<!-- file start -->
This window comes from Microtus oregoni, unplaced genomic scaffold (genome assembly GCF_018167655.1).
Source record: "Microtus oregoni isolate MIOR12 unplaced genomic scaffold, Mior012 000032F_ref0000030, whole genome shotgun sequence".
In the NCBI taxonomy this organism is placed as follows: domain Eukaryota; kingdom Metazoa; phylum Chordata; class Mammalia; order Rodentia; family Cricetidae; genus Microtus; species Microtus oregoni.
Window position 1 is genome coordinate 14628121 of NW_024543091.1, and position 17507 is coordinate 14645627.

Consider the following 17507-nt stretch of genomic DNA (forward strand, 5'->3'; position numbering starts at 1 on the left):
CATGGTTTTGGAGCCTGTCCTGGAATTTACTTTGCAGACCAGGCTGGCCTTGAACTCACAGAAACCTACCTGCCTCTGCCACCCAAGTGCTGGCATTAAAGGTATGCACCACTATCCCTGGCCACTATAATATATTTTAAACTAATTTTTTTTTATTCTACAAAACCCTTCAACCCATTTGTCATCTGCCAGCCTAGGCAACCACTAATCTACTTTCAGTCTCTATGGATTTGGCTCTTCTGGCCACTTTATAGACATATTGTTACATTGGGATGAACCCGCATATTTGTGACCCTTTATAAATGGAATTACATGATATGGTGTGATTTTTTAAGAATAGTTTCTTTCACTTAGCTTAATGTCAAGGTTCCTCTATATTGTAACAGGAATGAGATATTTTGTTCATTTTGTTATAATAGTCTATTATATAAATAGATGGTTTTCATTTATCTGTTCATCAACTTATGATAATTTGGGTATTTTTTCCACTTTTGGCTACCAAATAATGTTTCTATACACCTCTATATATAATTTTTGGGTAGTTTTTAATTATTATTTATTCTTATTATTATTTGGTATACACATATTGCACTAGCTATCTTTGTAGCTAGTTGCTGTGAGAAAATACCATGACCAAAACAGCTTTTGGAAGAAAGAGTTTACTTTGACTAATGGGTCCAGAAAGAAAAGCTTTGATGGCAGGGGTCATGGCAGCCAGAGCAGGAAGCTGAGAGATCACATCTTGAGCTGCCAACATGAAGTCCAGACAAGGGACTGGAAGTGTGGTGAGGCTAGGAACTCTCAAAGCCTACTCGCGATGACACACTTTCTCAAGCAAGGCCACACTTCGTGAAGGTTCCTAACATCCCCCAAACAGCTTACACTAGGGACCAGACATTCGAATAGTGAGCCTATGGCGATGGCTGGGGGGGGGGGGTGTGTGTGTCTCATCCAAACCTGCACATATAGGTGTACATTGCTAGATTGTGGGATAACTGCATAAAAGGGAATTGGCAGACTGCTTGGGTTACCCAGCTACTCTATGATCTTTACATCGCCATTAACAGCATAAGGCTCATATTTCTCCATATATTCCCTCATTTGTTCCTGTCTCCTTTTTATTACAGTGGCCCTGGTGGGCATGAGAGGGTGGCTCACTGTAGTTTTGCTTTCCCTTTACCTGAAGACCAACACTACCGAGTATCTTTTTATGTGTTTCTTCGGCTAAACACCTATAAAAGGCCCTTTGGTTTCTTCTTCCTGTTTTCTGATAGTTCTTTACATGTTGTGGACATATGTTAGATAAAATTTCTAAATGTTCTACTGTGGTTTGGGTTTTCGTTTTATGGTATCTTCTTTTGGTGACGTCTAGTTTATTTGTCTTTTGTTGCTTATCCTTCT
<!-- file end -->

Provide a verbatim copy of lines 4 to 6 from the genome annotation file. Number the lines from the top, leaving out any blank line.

Window position 1 is genome coordinate 14628121 of NW_024543091.1, and position 17507 is coordinate 14645627.

Consider the following 17507-nt stretch of genomic DNA (forward strand, 5'->3'; position numbering starts at 1 on the left):
CATGGTTTTGGAGCCTGTCCTGGAATTTACTTTGCAGACCAGGCTGGCCTTGAACTCACAGAAACCTACCTGCCTCTGCCACCCAAGTGCTGGCATTAAAGGTATGCACCACTATCCCTGGCCACTATAATATATTTTAAACTAATTTTTTTTTATTCTACAAAACCCTTCAACCCATTTGTCATCTGCCAGCCTAGGCAACCACTAATCTACTTTCAGTCTCTATGGATTTGGCTCTTCTGGCCACTTTATAGACATATTGTTACATTGGGATGAACCCGCATATTTGTGACCCTTTATAAATGGAATTACATGATATGGTGTGATTTTTTAAGAATAGTTTCTTTCACTTAGCTTAATGTCAAGGTTCCTCTATATTGTAACAGGAATGAGATATTTTGTTCATTTTGTTATAATAGTCTATTATATAAATAGATGGTTTTCATTTATCTGTTCATCAACTTATGATAATTTGGGTATTTTTTCCACTTTTGGCTACCAAATAATGTTTCTATACACCTCTATATATAATTTTTGGGTAGTTTTTAATTATTATTTATTCTTATTATTATTTGGTATACACATATTGCACTAGCTATCTTTGTAGCTAGTTGCTGTGAGAAAATACCATGACCAAAACAGCTTTTGGAAGAAAGAGTTTACTTTGACTAATGGGTCCAGAAAGAAAAGCTTTGATGGCAGGGGTCATGGCAGCCAGAGCAGGAAGCTGAGAGATCACATCTTGAGCTGCCAACATGAAGTCCAGACAAGGGACTGGAAGTGTGGTGAGGCTAGGAACTCTCAAAGCCTACTCGCGATGACACACTTTCTCAAGCAAGGCCACACTTCGTGAAGGTTCCTAACATCCCCCAAACAGCTTACACTAGGGACCAGACATTCGAATAGTGAGCCTATGGCGATGGCTGGGGGGGGGGGGTGTGTGTGTCTCATCCAAACCTGCACATATAGGTGTACATTGCTAGATTGTGGGATAACTGCATAAAAGGGAATTGGCAGACTGCTTGGGTTACCCAGCTACTCTATGATCTTTACATCGCCATTAACAGCATAAGGCTCATATTTCTCCATATATTCCCTCATTTGTTCCTGTCTCCTTTTTATTACAGTGGCCCTGGTGGGCATGAGAGGGTGGCTCACTGTAGTTTTGCTTTCCCTTTACCTGAAGACCAACACTACCGAGTATCTTTTTATGTGTTTCTTCGGCTAAACACCTATAAAAGGCCCTTTGGTTTCTTCTTCCTGTTTTCTGATAGTTCTTTACATGTTGTGGACATATGTTAGATAAAATTTCTAAATGTTCTACTGTGGTTTGGGTTTTCGTTTTATGGTATCTTCTTTTGGTGACGTCTAGTTTATTTGTCTTTTGTTGCTTATCCTTCT